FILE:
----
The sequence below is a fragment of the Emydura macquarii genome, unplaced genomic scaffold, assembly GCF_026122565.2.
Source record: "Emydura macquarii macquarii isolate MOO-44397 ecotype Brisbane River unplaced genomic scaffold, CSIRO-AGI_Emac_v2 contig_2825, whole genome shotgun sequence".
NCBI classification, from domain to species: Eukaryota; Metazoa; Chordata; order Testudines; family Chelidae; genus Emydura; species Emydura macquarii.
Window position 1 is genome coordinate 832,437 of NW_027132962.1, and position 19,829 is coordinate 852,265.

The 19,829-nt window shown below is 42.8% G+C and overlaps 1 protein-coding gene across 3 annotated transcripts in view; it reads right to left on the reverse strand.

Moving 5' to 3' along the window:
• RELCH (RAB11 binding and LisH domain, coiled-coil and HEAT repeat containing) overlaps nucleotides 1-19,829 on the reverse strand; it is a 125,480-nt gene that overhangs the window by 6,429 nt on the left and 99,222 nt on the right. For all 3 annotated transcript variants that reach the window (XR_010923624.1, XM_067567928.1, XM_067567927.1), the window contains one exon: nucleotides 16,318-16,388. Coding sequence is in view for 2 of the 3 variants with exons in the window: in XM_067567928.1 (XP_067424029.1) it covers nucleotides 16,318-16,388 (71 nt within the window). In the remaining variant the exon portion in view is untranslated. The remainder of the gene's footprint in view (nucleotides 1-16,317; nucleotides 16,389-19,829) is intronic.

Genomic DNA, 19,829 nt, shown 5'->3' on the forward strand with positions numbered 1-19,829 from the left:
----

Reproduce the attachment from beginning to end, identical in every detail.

The sequence below is a fragment of the Emydura macquarii genome, unplaced genomic scaffold, assembly GCF_026122565.2.
Source record: "Emydura macquarii macquarii isolate MOO-44397 ecotype Brisbane River unplaced genomic scaffold, CSIRO-AGI_Emac_v2 contig_2825, whole genome shotgun sequence".
NCBI classification, from domain to species: Eukaryota; Metazoa; Chordata; order Testudines; family Chelidae; genus Emydura; species Emydura macquarii.
Window position 1 is genome coordinate 832,437 of NW_027132962.1, and position 19,829 is coordinate 852,265.

The 19,829-nt window shown below is 42.8% G+C and overlaps 1 protein-coding gene across 3 annotated transcripts in view; it reads right to left on the reverse strand.

Moving 5' to 3' along the window:
• RELCH (RAB11 binding and LisH domain, coiled-coil and HEAT repeat containing) overlaps nucleotides 1-19,829 on the reverse strand; it is a 125,480-nt gene that overhangs the window by 6,429 nt on the left and 99,222 nt on the right. For all 3 annotated transcript variants that reach the window (XR_010923624.1, XM_067567928.1, XM_067567927.1), the window contains one exon: nucleotides 16,318-16,388. Coding sequence is in view for 2 of the 3 variants with exons in the window: in XM_067567928.1 (XP_067424029.1) it covers nucleotides 16,318-16,388 (71 nt within the window). In the remaining variant the exon portion in view is untranslated. The remainder of the gene's footprint in view (nucleotides 1-16,317; nucleotides 16,389-19,829) is intronic.

Genomic DNA, 19,829 nt, shown 5'->3' on the forward strand with positions numbered 1-19,829 from the left: